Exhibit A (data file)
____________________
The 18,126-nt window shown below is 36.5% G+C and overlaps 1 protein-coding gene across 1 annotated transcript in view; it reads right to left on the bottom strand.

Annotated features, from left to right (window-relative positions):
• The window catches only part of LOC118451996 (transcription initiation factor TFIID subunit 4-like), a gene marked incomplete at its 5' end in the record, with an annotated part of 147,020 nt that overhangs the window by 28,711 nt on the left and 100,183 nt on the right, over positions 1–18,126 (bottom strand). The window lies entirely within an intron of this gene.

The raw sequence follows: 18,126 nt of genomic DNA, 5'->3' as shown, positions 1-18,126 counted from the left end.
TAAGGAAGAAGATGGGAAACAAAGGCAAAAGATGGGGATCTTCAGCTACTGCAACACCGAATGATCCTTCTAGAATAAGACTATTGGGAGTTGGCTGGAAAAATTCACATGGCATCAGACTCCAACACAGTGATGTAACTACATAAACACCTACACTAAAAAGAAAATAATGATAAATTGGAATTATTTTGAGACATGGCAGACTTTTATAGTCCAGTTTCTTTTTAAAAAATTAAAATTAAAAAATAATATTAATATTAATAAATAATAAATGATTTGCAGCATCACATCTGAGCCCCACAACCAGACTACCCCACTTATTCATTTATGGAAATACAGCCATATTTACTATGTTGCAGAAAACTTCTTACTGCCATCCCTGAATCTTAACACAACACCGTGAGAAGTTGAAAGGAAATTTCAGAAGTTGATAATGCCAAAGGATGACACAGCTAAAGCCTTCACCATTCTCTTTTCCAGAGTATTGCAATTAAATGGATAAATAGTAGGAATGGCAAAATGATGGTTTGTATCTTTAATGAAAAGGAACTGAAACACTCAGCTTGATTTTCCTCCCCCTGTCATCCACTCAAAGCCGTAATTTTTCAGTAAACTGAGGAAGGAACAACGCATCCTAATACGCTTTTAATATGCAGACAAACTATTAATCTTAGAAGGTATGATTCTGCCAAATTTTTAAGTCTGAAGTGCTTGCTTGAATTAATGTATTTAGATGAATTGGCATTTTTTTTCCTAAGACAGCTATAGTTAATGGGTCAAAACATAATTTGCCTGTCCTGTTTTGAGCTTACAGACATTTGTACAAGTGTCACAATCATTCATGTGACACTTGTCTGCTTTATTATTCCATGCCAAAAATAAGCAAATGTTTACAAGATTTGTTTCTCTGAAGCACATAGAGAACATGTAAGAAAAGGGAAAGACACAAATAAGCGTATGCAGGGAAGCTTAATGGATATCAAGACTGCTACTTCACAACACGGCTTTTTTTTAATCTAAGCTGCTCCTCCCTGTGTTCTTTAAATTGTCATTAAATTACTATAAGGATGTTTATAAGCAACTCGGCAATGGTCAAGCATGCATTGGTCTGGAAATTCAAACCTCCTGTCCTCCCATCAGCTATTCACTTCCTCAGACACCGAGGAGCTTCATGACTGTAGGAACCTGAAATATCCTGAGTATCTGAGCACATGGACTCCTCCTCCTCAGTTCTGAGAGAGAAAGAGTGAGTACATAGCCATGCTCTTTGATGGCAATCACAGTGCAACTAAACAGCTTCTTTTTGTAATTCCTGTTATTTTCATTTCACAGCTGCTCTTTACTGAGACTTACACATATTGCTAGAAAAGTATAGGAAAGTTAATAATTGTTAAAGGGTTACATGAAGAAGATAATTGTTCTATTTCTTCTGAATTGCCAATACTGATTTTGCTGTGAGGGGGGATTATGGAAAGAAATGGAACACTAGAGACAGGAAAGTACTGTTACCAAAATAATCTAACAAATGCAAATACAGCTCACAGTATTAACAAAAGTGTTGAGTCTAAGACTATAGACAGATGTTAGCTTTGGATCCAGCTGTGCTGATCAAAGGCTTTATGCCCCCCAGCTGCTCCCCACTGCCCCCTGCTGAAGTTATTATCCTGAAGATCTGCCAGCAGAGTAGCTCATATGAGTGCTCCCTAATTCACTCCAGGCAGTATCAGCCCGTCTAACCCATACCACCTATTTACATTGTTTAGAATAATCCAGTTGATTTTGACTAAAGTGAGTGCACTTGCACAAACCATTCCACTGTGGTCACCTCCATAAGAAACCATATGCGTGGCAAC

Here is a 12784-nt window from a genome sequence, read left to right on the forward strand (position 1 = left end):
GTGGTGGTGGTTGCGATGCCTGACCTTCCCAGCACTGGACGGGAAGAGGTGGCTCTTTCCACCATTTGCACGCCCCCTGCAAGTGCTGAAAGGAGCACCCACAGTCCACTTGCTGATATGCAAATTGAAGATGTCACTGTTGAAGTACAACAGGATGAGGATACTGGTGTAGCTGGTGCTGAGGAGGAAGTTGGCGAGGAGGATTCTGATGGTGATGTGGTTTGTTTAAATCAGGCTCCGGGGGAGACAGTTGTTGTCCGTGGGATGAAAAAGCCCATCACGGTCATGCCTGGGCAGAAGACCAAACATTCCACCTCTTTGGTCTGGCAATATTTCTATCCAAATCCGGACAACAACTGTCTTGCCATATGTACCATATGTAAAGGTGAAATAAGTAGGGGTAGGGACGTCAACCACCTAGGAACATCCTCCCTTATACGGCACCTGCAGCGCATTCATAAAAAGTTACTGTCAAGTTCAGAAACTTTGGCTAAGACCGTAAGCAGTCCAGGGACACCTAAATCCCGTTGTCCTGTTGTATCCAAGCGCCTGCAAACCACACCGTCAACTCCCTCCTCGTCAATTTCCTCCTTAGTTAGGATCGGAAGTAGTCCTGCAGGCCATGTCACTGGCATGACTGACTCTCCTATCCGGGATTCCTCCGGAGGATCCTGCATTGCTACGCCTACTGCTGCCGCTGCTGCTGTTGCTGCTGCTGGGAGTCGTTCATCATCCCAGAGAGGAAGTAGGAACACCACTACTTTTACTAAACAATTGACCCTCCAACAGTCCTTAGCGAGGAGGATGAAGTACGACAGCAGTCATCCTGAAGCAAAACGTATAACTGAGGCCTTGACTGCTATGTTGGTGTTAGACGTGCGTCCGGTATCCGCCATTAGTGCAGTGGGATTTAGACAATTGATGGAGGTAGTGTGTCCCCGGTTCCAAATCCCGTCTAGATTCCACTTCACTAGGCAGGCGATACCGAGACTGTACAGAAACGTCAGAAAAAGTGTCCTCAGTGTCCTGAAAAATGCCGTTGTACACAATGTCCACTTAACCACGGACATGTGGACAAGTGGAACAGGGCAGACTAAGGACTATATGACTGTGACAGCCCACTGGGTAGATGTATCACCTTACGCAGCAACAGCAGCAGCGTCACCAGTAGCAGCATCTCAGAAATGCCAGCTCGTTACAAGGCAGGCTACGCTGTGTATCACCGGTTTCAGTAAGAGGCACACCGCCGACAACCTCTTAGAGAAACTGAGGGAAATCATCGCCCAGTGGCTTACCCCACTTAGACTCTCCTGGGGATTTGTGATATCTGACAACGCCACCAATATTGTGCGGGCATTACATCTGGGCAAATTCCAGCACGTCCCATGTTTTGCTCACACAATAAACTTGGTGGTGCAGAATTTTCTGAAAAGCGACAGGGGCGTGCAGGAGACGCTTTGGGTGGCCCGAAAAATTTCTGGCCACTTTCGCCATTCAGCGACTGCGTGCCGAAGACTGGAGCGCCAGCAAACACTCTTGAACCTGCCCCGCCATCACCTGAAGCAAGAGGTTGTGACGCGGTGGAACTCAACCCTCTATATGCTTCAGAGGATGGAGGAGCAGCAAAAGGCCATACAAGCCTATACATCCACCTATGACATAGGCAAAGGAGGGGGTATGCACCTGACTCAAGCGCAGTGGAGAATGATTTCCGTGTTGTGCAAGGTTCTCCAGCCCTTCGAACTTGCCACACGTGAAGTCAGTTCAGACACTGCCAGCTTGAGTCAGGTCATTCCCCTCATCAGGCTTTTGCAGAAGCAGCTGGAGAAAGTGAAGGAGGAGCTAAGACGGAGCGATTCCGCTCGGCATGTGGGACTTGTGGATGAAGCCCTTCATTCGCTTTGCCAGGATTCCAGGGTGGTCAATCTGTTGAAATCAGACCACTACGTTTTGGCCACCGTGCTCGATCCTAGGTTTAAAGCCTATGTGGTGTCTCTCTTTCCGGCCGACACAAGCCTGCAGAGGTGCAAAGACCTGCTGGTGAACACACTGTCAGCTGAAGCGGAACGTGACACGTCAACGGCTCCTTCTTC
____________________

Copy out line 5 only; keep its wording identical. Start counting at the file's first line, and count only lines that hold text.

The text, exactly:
TAAGGAAGAAGATGGGAAACAAAGGCAAAAGATGGGGATCTTCAGCTACTGCAACACCGAATGATCCTTCTAGAATAAGACTATTGGGAGTTGGCTGGAAAAATTCACATGGCATCAGACTCCAACACAGTGATGTAACTACATAAACACCTACACTAAAAAGAAAATAATGATAAATTGGAATTATTTTGAGACATGGCAGACTTTTATAGTCCAGTTTCTTTTTAAAAAATTAAAATTAAAAAATAATATTAATATTAATAAATAATAAATGATTTGCAGCATCACATCTGAGCCCCACAACCAGACTACCCCACTTATTCATTTATGGAAATACAGCCATATTTACTATGTTGCAGAAAACTTCTTACTGCCATCCCTGAATCTTAACACAACACCGTGAGAAGTTGAAAGGAAATTTCAGAAGTTGATAATGCCAAAGGATGACACAGCTAAAGCCTTCACCATTCTCTTTTCCAGAGTATTGCAATTAAATGGATAAATAGTAGGAATGGCAAAATGATGGTTTGTATCTTTAATGAAAAGGAACTGAAACACTCAGCTTGATTTTCCTCCCCCTGTCATCCACTCAAAGCCGTAATTTTTCAGTAAACTGAGGAAGGAACAACGCATCCTAATACGCTTTTAATATGCAGACAAACTATTAATCTTAGAAGGTATGATTCTGCCAAATTTTTAAGTCTGAAGTGCTTGCTTGAATTAATGTATTTAGATGAATTGGCATTTTTTTTCCTAAGACAGCTATAGTTAATGGGTCAAAACATAATTTGCCTGTCCTGTTTTGAGCTTACAGACATTTGTACAAGTGTCACAATCATTCATGTGACACTTGTCTGCTTTATTATTCCATGCCAAAAATAAGCAAATGTTTACAAGATTTGTTTCTCTGAAGCACATAGAGAACATGTAAGAAAAGGGAAAGACACAAATAAGCGTATGCAGGGAAGCTTAATGGATATCAAGACTGCTACTTCACAACACGGCTTTTTTTTAATCTAAGCTGCTCCTCCCTGTGTTCTTTAAATTGTCATTAAATTACTATAAGGATGTTTATAAGCAACTCGGCAATGGTCAAGCATGCATTGGTCTGGAAATTCAAACCTCCTGTCCTCCCATCAGCTATTCACTTCCTCAGACACCGAGGAGCTTCATGACTGTAGGAACCTGAAATATCCTGAGTATCTGAGCACATGGACTCCTCCTCCTCAGTTCTGAGAGAGAAAGAGTGAGTACATAGCCATGCTCTTTGATGGCAATCACAGTGCAACTAAACAGCTTCTTTTTGTAATTCCTGTTATTTTCATTTCACAGCTGCTCTTTACTGAGACTTACACATATTGCTAGAAAAGTATAGGAAAGTTAATAATTGTTAAAGGGTTACATGAAGAAGATAATTGTTCTATTTCTTCTGAATTGCCAATACTGATTTTGCTGTGAGGGGGGATTATGGAAAGAAATGGAACACTAGAGACAGGAAAGTACTGTTACCAAAATAATCTAACAAATGCAAATACAGCTCACAGTATTAACAAAAGTGTTGAGTCTAAGACTATAGACAGATGTTAGCTTTGGATCCAGCTGTGCTGATCAAAGGCTTTATGCCCCCCAGCTGCTCCCCACTGCCCCCTGCTGAAGTTATTATCCTGAAGATCTGCCAGCAGAGTAGCTCATATGAGTGCTCCCTAATTCACTCCAGGCAGTATCAGCCCGTCTAACCCATACCACCTATTTACATTGTTTAGAATAATCCAGTTGATTTTGACTAAAGTGAGTGCACTTGCACAAACCATTCCACTGTGGTCACCTCCATAAGAAACCATATGCGTGGCAAC